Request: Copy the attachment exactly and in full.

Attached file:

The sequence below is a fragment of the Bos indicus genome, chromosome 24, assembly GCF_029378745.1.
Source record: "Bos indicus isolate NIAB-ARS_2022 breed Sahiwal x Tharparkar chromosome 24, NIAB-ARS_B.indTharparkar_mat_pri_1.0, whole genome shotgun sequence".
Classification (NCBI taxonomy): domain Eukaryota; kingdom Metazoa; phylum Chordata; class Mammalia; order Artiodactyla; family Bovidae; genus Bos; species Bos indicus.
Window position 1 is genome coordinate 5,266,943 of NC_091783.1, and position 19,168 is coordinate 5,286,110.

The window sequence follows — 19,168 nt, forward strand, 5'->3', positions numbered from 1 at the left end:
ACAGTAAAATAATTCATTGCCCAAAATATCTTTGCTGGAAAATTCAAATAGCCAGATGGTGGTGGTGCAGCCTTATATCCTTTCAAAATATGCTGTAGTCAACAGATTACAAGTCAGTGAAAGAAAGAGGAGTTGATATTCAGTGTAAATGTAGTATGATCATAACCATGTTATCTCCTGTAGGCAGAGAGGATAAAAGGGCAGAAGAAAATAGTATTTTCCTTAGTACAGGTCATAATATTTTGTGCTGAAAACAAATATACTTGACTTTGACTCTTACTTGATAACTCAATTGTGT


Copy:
The sequence below is a fragment of the Bos indicus genome, chromosome 24, assembly GCF_029378745.1.
Source record: "Bos indicus isolate NIAB-ARS_2022 breed Sahiwal x Tharparkar chromosome 24, NIAB-ARS_B.indTharparkar_mat_pri_1.0, whole genome shotgun sequence".
Classification (NCBI taxonomy): domain Eukaryota; kingdom Metazoa; phylum Chordata; class Mammalia; order Artiodactyla; family Bovidae; genus Bos; species Bos indicus.
Window position 1 is genome coordinate 5,266,943 of NC_091783.1, and position 19,168 is coordinate 5,286,110.

The window sequence follows — 19,168 nt, forward strand, 5'->3', positions numbered from 1 at the left end:
ACAGTAAAATAATTCATTGCCCAAAATATCTTTGCTGGAAAATTCAAATAGCCAGATGGTGGTGGTGCAGCCTTATATCCTTTCAAAATATGCTGTAGTCAACAGATTACAAGTCAGTGAAAGAAAGAGGAGTTGATATTCAGTGTAAATGTAGTATGATCATAACCATGTTATCTCCTGTAGGCAGAGAGGATAAAAGGGCAGAAGAAAATAGTATTTTCCTTAGTACAGGTCATAATATTTTGTGCTGAAAACAAATATACTTGACTTTGACTCTTACTTGATAACTCAATTGTGT